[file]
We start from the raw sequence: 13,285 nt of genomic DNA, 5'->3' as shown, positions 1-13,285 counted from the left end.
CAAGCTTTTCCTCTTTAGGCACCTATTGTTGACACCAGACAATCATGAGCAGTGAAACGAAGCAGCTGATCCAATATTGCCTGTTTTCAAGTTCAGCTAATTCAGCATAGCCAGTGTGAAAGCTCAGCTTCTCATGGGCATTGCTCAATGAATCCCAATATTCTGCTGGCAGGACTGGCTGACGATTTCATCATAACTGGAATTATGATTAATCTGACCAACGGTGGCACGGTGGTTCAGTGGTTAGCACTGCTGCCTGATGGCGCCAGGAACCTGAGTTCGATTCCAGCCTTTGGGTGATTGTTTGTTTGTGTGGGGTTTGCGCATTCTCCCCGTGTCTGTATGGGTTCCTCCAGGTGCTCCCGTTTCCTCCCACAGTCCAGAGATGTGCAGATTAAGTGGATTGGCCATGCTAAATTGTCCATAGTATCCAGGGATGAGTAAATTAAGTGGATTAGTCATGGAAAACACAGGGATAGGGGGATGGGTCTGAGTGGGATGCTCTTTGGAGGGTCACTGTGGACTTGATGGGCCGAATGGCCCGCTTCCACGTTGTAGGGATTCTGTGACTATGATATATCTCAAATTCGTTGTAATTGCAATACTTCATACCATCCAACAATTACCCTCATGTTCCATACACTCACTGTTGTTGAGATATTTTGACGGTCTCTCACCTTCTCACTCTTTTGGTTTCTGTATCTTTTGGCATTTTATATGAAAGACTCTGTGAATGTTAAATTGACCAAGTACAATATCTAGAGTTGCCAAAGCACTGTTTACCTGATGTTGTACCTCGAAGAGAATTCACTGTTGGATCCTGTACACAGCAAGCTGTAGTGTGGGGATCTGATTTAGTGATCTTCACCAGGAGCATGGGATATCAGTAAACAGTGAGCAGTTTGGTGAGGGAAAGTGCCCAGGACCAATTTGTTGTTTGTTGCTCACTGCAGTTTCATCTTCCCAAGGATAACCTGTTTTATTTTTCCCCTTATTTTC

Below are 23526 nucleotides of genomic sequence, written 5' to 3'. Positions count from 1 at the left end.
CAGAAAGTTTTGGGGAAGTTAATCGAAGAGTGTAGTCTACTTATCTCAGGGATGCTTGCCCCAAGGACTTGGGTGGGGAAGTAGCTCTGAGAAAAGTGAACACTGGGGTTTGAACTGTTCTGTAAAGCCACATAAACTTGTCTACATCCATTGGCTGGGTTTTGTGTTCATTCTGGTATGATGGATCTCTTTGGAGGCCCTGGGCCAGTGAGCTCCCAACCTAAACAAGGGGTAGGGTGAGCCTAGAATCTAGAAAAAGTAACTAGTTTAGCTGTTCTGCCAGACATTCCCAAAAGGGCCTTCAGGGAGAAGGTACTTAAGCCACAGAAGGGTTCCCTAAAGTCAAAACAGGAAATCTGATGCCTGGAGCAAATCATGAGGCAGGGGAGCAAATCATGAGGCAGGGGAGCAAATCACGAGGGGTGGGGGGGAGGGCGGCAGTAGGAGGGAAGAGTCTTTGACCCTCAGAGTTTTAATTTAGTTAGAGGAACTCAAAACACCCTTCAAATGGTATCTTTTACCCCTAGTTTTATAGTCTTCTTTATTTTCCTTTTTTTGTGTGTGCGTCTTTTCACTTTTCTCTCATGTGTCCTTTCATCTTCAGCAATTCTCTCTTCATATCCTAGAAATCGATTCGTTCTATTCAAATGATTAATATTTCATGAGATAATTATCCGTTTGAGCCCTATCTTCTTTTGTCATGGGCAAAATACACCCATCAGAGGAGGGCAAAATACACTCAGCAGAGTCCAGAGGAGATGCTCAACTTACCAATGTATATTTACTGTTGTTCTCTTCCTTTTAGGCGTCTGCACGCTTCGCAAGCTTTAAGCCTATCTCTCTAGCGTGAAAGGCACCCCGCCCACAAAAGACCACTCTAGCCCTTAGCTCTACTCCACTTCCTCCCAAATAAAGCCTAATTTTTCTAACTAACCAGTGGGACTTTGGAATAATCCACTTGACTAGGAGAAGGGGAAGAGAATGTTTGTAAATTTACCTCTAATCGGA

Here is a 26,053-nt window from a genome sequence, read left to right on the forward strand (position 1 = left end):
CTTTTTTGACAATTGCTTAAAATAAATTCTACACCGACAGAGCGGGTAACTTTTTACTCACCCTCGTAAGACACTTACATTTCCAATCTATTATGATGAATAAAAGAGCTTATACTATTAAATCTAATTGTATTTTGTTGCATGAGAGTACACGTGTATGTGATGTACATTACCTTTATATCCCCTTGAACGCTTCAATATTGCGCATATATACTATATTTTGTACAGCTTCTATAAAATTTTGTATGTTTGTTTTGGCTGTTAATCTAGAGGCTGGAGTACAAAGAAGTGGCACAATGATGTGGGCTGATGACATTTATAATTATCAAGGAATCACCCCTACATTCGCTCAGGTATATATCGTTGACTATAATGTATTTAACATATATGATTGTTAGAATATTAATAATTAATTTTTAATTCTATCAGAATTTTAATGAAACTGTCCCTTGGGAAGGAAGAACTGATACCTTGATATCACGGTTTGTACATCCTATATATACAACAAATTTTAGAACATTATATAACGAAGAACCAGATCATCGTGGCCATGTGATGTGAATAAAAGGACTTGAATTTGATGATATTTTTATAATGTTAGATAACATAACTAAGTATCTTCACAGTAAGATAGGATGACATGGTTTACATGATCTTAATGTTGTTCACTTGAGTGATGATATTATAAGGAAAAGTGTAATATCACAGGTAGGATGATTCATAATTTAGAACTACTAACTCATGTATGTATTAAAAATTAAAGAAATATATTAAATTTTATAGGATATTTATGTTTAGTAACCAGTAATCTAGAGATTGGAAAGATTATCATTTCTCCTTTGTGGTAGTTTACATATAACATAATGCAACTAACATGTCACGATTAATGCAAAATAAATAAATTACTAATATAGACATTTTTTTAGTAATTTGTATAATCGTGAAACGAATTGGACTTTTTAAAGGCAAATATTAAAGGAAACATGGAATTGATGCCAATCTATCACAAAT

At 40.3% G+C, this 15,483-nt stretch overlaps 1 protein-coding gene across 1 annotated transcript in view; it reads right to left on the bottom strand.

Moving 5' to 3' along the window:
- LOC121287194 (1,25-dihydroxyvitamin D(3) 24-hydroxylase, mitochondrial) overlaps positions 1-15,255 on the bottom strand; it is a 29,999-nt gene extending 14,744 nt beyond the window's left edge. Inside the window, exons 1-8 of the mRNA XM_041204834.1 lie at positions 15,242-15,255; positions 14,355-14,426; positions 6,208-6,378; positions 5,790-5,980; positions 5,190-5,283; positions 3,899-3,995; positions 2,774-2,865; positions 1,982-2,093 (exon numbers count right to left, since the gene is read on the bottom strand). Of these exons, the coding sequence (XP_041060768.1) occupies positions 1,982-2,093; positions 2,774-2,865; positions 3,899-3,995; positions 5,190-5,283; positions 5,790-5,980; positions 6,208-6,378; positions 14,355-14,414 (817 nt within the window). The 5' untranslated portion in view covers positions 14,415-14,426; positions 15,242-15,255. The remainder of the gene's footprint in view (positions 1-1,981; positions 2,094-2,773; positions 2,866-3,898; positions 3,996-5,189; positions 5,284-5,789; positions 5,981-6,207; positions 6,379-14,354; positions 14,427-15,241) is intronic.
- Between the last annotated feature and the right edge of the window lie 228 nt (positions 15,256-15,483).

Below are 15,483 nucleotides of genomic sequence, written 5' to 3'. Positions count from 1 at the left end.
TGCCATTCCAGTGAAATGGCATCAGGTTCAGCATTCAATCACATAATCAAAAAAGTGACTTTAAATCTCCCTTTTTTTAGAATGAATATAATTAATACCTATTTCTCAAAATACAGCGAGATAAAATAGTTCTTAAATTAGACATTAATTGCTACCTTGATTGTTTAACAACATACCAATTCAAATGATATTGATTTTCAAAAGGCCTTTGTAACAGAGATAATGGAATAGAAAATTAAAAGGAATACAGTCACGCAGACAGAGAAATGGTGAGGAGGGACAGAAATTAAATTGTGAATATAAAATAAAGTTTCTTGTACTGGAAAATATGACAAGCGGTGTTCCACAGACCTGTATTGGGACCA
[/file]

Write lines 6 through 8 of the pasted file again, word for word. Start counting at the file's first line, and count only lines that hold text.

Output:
CTTTTTTGACAATTGCTTAAAATAAATTCTACACCGACAGAGCGGGTAACTTTTTACTCACCCTCGTAAGACACTTACATTTCCAATCTATTATGATGAATAAAAGAGCTTATACTATTAAATCTAATTGTATTTTGTTGCATGAGAGTACACGTGTATGTGATGTACATTACCTTTATATCCCCTTGAACGCTTCAATATTGCGCATATATACTATATTTTGTACAGCTTCTATAAAATTTTGTATGTTTGTTTTGGCTGTTAATCTAGAGGCTGGAGTACAAAGAAGTGGCACAATGATGTGGGCTGATGACATTTATAATTATCAAGGAATCACCCCTACATTCGCTCAGGTATATATCGTTGACTATAATGTATTTAACATATATGATTGTTAGAATATTAATAATTAATTTTTAATTCTATCAGAATTTTAATGAAACTGTCCCTTGGGAAGGAAGAACTGATACCTTGATATCACGGTTTGTACATCCTATATATACAACAAATTTTAGAACATTATATAACGAAGAACCAGATCATCGTGGCCATGTGATGTGAATAAAAGGACTTGAATTTGATGATATTTTTATAATGTTAGATAACATAACTAAGTATCTTCACAGTAAGATAGGATGACATGGTTTACATGATCTTAATGTTGTTCACTTGAGTGATGATATTATAAGGAAAAGTGTAATATCACAGGTAGGATGATTCATAATTTAGAACTACTAACTCATGTATGTATTAAAAATTAAAGAAATATATTAAATTTTATAGGATATTTATGTTTAGTAACCAGTAATCTAGAGATTGGAAAGATTATCATTTCTCCTTTGTGGTAGTTTACATATAACATAATGCAACTAACATGTCACGATTAATGCAAAATAAATAAATTACTAATATAGACATTTTTTTAGTAATTTGTATAATCGTGAAACGAATTGGACTTTTTAAAGGCAAATATTAAAGGAAACATGGAATTGATGCCAATCTATCACAAAT

At 40.3% G+C, this 15,483-nt stretch overlaps 1 protein-coding gene across 1 annotated transcript in view; it reads right to left on the bottom strand.

Moving 5' to 3' along the window: